BWW Review: Muhly's MARNIE, in Mayer's Cinematic Production, Is a 'Riddle, Wrapped in a Mystery, Inside an Enigma'

BWW Review: Muhly's MARNIE, in Mayer's Cinematic Production, Is a 'Riddle, Wrapped in a Mystery, Inside an Enigma'
Isabel Leonard (seated) and the Shadow Marnies.
Photo: Ken Howard/Met Opera

Nico Muhly's MARNIE, aided and abetted by Nicholas Wright's libretto, dramaturg Paul Cremo and the sweeping production of Michael Mayer--which had its US premiere Friday night at the Met--is that fabled "riddle, wrapped in a mystery, inside an enigma." Nothing is quite what it seems or results in easy answers--for the characters or the audience.

For me, the questions started from the work's beginning: early into the first act, set in the novel's '50s England. A figure comes on stage, Mr. Strutt, owner of the business where we see the title character commit her first theft (onstage, at least). As portrayed by tenor Anthony Dean Griffey, he could be taken for Alfred Hitchcock, director of the notorious film version of the Winston Graham novel that is also the basis of the opera (and who always showed up in his films).

That movie was as much about the director's (unrequited) obsession with Tippi Hedren, the actress who created the role, as it was about the character developed by Graham. Was that resemblance intentional? (Director Mayer admits to a fascination with the film, while not quite revealing a fetish for it.)

BWW Review: Muhly's MARNIE, in Mayer's Cinematic Production, Is a 'Riddle, Wrapped in a Mystery, Inside an Enigma'
Isabel Leonard and Christopher Maltman.
Photo: Ken Howard/Met Opera

I don't know the answer--though it appeared to be just one question mark in a work that is in many ways fascinating and, on the whole, I believe delivered the goods. Mezzo Isabel Leonard is striking in the title role while baritone Christopher Maltman is forceful as Mark Rutland.

Mayer's cinematic production, designed by Julian Crouch and 59 Productions with Kevin Adams's lighting, Arianne Phillips' gorgeous costumes and Lynn Page's effective choreography, flowed seamlessly from start to finish. (I wished, though, that some of the "crowd" scenes--i.e., the office, the party at Mark's mother's house--were less explicit and left more to the imagination.)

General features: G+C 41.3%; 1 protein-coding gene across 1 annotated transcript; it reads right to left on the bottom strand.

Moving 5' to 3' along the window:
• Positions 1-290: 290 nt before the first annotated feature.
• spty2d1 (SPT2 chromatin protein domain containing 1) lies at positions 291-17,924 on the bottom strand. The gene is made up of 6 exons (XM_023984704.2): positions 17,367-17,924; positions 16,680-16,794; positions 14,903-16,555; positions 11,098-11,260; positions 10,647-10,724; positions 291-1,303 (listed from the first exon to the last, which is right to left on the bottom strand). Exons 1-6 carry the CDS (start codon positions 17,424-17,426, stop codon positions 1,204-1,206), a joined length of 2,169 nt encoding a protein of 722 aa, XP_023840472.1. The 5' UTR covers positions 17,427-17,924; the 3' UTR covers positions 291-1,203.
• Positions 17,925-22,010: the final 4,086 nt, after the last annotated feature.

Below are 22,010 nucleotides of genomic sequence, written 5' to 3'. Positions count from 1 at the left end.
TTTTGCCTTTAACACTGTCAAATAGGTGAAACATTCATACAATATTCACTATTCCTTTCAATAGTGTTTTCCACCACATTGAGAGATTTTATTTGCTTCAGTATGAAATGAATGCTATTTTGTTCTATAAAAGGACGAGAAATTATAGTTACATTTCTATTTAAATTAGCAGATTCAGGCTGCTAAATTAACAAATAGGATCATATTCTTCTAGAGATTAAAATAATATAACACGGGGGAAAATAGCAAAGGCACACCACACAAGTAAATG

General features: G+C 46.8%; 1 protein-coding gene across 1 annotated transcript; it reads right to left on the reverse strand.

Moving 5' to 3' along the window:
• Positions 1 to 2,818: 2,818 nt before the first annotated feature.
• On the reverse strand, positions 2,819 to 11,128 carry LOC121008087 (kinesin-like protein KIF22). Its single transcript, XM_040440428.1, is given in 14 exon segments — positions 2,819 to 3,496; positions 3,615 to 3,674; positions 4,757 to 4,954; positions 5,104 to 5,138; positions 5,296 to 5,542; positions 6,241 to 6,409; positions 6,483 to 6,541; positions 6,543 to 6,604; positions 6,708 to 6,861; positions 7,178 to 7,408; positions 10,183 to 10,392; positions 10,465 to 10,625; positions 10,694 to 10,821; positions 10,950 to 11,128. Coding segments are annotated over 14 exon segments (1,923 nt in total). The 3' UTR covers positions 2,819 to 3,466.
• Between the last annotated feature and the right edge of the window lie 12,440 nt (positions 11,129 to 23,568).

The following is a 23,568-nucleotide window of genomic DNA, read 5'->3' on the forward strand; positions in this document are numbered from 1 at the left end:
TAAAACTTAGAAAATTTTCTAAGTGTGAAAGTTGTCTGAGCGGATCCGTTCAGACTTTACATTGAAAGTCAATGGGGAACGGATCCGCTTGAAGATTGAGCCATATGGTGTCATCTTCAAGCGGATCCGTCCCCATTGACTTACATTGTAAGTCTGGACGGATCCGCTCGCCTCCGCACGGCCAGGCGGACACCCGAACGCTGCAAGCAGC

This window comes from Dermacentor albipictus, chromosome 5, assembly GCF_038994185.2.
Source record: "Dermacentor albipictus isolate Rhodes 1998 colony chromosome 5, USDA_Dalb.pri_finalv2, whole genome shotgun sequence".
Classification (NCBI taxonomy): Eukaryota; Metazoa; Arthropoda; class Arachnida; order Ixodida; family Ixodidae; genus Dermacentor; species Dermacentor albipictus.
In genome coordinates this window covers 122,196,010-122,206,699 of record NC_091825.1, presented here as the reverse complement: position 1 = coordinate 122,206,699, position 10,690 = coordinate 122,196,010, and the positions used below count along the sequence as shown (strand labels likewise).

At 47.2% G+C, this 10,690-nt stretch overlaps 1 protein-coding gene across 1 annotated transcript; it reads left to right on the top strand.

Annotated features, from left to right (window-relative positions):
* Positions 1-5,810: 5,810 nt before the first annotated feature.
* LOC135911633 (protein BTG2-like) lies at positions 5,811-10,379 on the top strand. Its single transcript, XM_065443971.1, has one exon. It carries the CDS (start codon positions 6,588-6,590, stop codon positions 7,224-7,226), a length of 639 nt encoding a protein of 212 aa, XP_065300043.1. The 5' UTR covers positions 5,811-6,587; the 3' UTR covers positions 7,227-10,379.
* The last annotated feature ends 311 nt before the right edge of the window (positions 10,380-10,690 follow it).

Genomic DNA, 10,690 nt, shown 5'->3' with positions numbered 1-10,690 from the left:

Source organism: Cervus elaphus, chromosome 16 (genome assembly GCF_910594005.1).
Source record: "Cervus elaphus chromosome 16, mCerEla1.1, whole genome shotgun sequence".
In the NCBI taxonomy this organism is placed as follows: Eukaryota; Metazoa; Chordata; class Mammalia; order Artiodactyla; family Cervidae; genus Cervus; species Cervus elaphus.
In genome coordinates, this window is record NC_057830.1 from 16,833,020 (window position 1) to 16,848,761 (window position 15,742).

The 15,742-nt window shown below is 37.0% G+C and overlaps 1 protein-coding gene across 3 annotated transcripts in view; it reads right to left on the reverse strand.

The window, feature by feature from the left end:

The most brilliant of the work's inventions was the creation of the vervierfachengangen--my name for 'doppelgangers times two'--four Shadow Marnies. (They were portrayed, exceedingly effectively, by Deanna Breiwick, Disella Larusdottir, Rebecca Ringle Kamarei and Peabody Southwell.)

This Greek chorus of lookalikes, each in a different colored version of the same outfit, conveying the splintering of her personality, lent a fascination to the proceedings like no other element. (Except, that is, for the dancing "men in black" or, rather, gray, who hound but never actually interact with her, choreographed by Page.) Their appearance in the suicide scene and the psychoanalyst's office were not simply effective but critical elements.

Then there's Muhly's music, which refuses easy categorization, running the gamut from the manic and dissonant to the pulsating, rhythmic sing-song, from the religious to the melodic, the eerie and the biting.

Yet, for me, he adopted a style that took too long for Act I to get going. The scenes seemed crammed with plot--in a very literal way--and not enough music that didn't fade in the background. Yes, there is some interesting choral writing and what the composer calls "links," snippets of monologues meant to illuminate the inner workings of the troubled woman, but i didn't think it was enough.

Despite her getting away with thefts in the offices where she works, shifting her identity (always with names initialed MH, like the EM of Janacek's MAKROPOULOS CASE), Marnie doesn't have enough to separate her musically from the other characters. In Act I, while the clipped music might express her avoidance and forced composure, it is not terribly different for the others', lending a little sameness to the sound.